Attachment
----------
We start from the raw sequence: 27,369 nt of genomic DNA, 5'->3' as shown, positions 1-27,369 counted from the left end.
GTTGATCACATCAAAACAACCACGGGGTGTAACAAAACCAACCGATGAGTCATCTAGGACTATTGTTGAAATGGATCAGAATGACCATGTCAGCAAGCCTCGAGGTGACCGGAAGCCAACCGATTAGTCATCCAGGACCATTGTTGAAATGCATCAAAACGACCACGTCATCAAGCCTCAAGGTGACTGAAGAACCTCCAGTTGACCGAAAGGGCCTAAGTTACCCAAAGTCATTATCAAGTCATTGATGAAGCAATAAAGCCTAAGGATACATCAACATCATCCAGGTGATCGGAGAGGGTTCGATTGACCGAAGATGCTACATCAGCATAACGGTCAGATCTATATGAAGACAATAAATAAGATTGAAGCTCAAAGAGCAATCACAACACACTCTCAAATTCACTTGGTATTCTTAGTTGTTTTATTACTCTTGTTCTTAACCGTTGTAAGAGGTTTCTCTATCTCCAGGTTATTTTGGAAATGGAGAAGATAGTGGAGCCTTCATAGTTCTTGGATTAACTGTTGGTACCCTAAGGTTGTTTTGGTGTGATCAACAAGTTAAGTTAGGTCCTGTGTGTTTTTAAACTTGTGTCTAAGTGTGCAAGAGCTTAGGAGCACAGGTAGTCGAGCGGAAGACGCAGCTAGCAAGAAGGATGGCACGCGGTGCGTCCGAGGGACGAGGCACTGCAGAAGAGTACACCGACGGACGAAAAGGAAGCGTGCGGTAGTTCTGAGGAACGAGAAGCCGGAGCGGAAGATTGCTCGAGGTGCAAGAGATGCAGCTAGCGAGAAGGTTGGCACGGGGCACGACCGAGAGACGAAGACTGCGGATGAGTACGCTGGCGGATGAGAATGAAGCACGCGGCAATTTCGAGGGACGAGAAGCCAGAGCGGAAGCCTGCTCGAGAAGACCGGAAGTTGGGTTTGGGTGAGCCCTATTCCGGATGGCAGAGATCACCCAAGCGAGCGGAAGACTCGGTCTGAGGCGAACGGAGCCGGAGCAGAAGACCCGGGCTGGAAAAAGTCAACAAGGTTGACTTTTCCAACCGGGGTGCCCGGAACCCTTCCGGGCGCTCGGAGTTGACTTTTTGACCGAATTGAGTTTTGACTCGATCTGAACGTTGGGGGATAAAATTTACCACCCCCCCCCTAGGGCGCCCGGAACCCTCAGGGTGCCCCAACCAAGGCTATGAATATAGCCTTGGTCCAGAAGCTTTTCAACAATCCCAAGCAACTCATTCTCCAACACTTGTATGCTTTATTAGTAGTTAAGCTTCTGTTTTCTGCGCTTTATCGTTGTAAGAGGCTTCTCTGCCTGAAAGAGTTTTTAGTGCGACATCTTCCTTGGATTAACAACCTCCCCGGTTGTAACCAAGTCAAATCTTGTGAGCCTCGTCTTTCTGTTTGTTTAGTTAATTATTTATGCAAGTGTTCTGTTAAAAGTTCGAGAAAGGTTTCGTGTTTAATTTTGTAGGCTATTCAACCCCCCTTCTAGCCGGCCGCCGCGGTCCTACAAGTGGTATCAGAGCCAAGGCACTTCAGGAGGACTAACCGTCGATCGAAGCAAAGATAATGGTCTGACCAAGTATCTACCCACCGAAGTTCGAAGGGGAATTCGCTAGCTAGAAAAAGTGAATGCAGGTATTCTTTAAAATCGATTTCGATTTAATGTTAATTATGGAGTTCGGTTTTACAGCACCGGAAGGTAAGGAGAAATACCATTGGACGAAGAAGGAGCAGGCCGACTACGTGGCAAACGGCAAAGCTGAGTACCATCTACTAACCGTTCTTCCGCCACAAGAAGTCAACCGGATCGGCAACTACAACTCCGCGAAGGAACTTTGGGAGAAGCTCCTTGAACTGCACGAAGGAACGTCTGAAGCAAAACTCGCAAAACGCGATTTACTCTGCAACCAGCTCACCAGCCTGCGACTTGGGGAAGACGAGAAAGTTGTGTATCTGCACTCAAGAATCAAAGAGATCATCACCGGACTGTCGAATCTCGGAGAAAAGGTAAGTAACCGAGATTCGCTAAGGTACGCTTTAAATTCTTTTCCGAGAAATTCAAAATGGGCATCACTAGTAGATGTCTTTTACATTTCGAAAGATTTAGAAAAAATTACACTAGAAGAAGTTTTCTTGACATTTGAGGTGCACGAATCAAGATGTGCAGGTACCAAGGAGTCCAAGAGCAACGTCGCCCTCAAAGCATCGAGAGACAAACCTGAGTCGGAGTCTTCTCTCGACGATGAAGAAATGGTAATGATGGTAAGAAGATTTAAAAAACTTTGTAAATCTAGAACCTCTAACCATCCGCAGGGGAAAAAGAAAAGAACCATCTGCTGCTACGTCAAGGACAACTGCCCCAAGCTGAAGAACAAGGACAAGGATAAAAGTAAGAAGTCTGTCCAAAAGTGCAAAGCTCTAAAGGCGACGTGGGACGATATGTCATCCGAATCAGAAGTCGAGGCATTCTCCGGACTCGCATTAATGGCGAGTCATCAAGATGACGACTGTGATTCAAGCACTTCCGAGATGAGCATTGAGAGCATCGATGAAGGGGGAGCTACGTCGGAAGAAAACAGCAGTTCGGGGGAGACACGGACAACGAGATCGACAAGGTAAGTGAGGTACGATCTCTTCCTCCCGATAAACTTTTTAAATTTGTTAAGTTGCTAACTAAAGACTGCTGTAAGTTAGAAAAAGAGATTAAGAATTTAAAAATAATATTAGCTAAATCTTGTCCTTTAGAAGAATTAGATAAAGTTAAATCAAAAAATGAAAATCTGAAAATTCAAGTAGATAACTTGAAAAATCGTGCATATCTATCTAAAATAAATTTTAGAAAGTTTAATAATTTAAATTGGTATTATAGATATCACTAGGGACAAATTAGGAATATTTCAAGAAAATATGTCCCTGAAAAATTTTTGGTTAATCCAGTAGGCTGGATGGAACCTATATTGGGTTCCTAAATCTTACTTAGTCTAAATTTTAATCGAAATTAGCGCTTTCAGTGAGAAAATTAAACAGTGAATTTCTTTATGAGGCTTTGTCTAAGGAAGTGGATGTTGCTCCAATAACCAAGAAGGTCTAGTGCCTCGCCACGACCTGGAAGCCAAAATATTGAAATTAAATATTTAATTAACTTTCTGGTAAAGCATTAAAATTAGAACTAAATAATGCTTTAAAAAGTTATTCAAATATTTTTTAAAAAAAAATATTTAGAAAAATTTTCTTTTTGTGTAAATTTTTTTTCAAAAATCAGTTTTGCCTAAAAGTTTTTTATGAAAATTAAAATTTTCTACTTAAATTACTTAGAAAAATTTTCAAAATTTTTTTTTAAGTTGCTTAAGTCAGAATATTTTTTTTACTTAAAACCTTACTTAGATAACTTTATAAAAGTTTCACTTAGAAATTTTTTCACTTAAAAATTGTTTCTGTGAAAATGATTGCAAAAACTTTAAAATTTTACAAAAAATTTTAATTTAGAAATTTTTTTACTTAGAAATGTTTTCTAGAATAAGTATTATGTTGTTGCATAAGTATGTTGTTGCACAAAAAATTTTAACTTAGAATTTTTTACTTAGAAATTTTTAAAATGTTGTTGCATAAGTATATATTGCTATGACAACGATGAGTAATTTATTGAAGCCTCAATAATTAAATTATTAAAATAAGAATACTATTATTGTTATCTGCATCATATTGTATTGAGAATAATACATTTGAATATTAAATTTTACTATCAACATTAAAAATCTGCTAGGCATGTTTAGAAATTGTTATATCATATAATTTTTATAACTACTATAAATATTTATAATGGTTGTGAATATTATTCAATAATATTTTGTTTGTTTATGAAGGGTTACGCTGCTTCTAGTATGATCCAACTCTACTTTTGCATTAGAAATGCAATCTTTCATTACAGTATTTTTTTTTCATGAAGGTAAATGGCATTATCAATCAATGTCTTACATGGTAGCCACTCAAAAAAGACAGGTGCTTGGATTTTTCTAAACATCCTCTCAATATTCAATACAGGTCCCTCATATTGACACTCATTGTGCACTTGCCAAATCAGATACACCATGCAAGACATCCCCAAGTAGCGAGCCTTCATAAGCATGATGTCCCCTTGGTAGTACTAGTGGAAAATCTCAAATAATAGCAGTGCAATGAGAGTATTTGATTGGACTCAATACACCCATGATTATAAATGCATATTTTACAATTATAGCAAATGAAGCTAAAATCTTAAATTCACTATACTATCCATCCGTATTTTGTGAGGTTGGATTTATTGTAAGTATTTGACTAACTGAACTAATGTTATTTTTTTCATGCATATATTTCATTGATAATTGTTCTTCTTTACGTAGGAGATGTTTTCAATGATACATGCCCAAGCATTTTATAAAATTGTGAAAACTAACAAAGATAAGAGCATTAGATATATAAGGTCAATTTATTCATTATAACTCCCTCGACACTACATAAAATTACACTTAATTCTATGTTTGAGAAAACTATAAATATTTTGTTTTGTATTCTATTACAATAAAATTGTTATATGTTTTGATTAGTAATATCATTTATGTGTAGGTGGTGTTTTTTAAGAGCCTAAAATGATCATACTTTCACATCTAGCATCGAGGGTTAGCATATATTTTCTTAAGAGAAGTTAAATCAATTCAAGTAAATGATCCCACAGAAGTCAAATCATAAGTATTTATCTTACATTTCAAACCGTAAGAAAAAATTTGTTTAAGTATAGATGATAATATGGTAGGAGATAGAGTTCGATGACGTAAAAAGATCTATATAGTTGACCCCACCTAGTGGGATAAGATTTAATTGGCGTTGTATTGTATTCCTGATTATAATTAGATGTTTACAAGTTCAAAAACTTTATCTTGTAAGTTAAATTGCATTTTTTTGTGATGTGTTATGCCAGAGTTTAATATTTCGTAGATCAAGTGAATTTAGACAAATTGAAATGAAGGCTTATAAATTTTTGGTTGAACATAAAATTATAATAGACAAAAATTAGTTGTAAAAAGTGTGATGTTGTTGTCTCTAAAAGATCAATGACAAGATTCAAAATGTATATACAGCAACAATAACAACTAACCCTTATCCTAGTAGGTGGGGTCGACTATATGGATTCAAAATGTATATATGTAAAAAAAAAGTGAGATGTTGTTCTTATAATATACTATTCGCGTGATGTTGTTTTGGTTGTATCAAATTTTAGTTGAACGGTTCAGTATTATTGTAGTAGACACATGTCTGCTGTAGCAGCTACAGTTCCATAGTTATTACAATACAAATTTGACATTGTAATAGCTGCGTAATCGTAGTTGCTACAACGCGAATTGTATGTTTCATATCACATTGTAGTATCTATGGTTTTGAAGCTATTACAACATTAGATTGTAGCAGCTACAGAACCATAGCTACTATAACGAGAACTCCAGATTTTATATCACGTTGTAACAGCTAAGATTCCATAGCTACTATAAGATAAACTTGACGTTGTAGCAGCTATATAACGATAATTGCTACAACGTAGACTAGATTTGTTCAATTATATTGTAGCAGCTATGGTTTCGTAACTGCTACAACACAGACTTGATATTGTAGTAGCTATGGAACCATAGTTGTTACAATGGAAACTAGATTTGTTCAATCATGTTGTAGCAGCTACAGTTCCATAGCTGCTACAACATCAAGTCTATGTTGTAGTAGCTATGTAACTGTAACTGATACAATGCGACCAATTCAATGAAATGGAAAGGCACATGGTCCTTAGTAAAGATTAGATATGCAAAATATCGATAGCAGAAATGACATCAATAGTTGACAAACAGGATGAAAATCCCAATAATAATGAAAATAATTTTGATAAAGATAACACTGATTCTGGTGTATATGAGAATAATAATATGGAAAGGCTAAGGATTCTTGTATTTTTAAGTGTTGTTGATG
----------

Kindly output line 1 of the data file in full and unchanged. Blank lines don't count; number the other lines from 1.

We start from the raw sequence: 27,369 nt of genomic DNA, 5'->3' as shown, positions 1-27,369 counted from the left end.